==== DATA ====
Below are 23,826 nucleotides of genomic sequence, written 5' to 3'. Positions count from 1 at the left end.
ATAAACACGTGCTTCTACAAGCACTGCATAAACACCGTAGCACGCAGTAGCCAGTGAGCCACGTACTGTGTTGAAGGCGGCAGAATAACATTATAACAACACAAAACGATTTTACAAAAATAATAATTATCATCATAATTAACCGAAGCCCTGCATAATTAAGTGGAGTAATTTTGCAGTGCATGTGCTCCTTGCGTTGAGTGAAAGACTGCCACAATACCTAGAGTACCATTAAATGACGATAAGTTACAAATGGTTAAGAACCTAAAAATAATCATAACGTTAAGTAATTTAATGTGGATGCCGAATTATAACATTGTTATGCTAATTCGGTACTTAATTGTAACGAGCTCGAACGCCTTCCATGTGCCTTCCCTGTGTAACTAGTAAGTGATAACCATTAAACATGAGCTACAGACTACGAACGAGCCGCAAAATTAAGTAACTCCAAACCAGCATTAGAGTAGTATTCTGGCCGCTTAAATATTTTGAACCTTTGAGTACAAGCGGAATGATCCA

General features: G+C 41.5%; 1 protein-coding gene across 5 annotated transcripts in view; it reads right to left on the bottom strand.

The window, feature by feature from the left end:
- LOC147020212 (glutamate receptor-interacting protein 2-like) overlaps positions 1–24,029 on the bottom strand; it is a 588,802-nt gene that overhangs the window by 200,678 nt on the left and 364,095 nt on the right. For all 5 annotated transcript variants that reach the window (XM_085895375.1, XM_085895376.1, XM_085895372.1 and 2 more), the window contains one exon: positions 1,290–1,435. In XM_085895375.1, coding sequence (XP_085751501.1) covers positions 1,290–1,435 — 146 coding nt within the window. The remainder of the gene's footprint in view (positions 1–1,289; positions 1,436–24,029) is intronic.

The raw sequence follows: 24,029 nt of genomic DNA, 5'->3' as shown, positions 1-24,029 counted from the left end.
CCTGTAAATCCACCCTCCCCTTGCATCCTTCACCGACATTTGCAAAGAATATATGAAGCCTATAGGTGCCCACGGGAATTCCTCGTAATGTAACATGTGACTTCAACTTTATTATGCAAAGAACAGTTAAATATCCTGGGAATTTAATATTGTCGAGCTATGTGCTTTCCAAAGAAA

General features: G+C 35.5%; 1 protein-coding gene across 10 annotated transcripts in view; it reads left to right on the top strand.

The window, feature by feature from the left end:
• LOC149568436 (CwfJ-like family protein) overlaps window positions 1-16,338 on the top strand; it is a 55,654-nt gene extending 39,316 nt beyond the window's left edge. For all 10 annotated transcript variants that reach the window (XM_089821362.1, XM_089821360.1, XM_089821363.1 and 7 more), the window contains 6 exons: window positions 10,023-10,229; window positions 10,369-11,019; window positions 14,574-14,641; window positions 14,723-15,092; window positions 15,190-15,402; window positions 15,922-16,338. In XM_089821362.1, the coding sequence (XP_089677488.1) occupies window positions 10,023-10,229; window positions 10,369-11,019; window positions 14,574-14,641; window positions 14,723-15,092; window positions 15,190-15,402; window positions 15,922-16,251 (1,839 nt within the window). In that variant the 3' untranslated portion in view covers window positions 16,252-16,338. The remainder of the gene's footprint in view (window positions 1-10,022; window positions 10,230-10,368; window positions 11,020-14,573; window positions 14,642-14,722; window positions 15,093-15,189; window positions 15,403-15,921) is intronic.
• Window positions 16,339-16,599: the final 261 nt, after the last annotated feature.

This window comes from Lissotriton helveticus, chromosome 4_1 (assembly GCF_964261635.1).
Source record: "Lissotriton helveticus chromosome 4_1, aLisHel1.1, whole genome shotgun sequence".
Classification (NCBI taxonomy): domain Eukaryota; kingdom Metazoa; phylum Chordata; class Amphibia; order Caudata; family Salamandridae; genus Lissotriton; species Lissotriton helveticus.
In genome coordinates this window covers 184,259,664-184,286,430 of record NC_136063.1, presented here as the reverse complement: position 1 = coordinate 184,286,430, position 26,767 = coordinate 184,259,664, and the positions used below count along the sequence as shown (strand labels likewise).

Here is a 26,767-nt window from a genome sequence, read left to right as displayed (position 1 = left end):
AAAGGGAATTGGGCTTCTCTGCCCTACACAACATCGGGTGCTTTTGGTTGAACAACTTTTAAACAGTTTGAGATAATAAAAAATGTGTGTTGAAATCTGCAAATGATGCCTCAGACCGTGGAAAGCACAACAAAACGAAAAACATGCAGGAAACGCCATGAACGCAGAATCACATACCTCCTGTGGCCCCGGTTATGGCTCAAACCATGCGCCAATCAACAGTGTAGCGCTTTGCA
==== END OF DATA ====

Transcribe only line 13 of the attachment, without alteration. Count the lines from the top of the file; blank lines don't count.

Source record: "Lissotriton helveticus chromosome 4_1, aLisHel1.1, whole genome shotgun sequence".